Upon reading the story Lenz, who has been active for several decades in the local arts scene, sent it to my attention, for reasons that soon became apparent. Change a few names and you will be describing a lot of what is happening all across the country in mid-sized communities like Duluth-Superior, Durham and (probably) Durango.
After four years of exhibitions and parties, Outsiders Art gallery is throwing one last bash. On Friday night, owner Pam Gutlon will gather her festive cabal of food trucks and musicians to the colorful Victorian house on Iredell Street in Durham—ground zero for the community-based resurgence of the city's art scene—before closing the visionary art gallery for good.
The article then proceeds to share details regarding the various other galleries in Durham which have been invigorated by its creativity and Third Friday art nights. The closing of Outsiders reminds me a little of the recent closing of the Ochre Ghost. The arts activity there reminded me of the activity at The PROVE, using food, art and music to create community.
Author Chris Vitiello does a good job of unearthing the economics of the Durham gallery scene. One gallery takes zero commission from the sales of art by its artists, but relies instead on donations. The Carrack has sought non-profit status and uses the artists to hang their own shows and staff the events. No one is getting rich off the venture, but then again this is not its aim.
A few blocks away, the Pleiades Gallery represents eight artists who share wall space and feature a different artist for its various shows. Echoes of The PROVE again, as well as the Washington Gallery but on a smaller scale.
Roylee Duvall of Through The Lens Gallery (photography only) makes most of his money through framing, and very little through art sales, a business model that sustains some of our other Twin Ports exhibition spaces including Lizzards and Art Dimensions in Carlton.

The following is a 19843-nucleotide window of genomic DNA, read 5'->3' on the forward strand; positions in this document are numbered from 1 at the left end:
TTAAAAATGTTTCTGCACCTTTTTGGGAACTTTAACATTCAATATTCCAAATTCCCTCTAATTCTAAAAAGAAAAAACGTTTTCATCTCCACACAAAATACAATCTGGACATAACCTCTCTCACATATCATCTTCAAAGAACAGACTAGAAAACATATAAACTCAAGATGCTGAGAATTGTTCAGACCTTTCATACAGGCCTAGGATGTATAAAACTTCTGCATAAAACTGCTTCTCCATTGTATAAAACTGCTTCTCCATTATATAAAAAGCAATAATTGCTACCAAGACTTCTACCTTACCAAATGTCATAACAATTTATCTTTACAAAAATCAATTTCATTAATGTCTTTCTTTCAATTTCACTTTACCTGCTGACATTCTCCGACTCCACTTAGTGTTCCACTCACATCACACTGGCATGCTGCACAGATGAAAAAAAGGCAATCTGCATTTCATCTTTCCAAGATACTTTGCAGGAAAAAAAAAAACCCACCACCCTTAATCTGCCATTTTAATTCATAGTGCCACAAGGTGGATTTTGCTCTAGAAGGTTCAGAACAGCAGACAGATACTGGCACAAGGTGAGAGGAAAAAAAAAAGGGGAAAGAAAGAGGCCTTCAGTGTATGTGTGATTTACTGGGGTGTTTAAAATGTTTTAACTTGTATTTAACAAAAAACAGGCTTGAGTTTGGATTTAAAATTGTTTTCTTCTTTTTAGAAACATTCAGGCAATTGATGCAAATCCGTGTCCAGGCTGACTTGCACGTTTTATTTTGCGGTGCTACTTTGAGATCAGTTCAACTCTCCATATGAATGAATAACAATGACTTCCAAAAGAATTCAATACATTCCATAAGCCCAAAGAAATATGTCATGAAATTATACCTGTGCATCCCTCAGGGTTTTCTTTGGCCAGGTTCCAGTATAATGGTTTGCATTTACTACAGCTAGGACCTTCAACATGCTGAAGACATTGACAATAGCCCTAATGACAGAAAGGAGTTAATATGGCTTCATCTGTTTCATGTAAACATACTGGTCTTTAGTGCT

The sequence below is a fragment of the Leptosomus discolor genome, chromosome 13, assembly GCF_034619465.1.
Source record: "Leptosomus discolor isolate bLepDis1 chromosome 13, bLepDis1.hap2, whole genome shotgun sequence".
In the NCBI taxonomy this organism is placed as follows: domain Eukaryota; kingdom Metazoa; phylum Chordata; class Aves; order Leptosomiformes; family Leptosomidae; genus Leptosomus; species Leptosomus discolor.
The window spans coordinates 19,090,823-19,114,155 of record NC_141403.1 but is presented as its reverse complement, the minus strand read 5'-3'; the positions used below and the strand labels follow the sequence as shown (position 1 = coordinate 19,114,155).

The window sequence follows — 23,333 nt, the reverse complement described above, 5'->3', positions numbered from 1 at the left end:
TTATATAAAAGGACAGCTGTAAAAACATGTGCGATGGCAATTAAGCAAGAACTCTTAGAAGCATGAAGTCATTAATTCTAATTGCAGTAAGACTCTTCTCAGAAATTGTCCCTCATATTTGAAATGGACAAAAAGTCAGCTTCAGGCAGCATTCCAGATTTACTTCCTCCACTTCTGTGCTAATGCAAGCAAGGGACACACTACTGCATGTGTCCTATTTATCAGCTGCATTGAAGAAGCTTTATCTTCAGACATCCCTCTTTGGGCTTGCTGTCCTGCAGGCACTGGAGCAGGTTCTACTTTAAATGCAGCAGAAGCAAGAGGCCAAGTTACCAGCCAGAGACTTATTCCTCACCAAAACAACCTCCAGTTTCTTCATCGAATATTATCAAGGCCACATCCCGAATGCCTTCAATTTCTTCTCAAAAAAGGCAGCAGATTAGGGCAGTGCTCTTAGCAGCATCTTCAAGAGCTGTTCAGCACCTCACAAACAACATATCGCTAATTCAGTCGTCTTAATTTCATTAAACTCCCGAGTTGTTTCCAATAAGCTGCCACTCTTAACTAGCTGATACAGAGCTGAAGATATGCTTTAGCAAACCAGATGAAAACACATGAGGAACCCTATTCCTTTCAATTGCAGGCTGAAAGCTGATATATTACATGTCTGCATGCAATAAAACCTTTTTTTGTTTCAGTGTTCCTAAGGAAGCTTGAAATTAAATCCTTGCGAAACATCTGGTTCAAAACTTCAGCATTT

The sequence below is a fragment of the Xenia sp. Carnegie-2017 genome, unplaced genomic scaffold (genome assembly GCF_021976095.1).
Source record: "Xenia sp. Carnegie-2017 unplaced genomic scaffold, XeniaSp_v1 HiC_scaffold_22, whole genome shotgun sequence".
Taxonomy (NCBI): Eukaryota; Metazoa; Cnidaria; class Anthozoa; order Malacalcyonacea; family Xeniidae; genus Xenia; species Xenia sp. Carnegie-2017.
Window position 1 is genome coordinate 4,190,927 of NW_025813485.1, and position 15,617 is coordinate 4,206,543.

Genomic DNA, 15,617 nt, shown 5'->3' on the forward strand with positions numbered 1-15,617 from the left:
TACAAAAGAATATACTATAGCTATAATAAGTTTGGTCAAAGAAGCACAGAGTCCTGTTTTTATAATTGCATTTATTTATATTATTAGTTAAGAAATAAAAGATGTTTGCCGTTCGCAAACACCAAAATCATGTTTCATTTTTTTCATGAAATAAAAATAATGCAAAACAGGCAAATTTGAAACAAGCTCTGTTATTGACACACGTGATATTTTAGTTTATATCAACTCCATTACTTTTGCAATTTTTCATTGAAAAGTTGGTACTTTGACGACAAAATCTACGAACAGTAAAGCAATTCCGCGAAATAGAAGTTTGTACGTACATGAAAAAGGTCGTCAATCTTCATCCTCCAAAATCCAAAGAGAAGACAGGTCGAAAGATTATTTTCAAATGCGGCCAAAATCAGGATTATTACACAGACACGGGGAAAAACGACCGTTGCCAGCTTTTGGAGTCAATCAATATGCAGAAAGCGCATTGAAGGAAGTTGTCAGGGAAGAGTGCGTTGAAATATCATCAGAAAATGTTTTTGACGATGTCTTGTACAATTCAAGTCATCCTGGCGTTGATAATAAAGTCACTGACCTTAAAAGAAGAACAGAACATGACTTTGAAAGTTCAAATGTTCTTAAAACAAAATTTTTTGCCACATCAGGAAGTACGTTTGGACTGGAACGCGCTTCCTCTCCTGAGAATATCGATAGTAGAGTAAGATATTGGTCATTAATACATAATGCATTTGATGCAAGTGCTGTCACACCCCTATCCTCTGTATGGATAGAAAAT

Several other galleries get examined in the piece, and many other galleries here in the Twin Ports should be mentioned, but questions have been rolling through my mind as I mull on all this. Patricia Lenz begins with a few herself.
First, I think it's so indescribably weird that art of the famous fetches such huge prices at auctions and [writers] rarely do features about the "out of most peoples' range art" or refer to good art available for prices in the hundreds, not hundreds of thousands. The general population could easily become collectors since the cost of entry is so low.
Someone said to me last year that many people who have the resources will not consider buying art locally because it can't be as valuable as art from Chicago. Which sounds to me like the same dismissive pooh-poohing by New Yorkers who see anything outside the borders of Manhattan as irrelevant and paltry. Lenz noted that there are several very knowledgable local artists who could advise collectors as regards what is good and has value. "Art in this region can be bought for the price of a monthly cell phone bill, for god's sake. Its exasperating," she said.
On the other hand, this whole discussion lends itself to questions about why artists who make art are demanding that the public support their ventures, ofttimes perceived as misadventures. Once the art world intersects the corridor of commerce, is it altered thereby?
This is the age-old dilemma. Is the true artist confirmed by her commercial achievements or her critical acknowledgements? In business, when companies make products that consumers don't want, they go out of business.
This whole business of marketing art is a very complicated matter, and I for one would like to have more dialogue about it sometime.
Meantime, art goes on all around you. Have a very special weekend.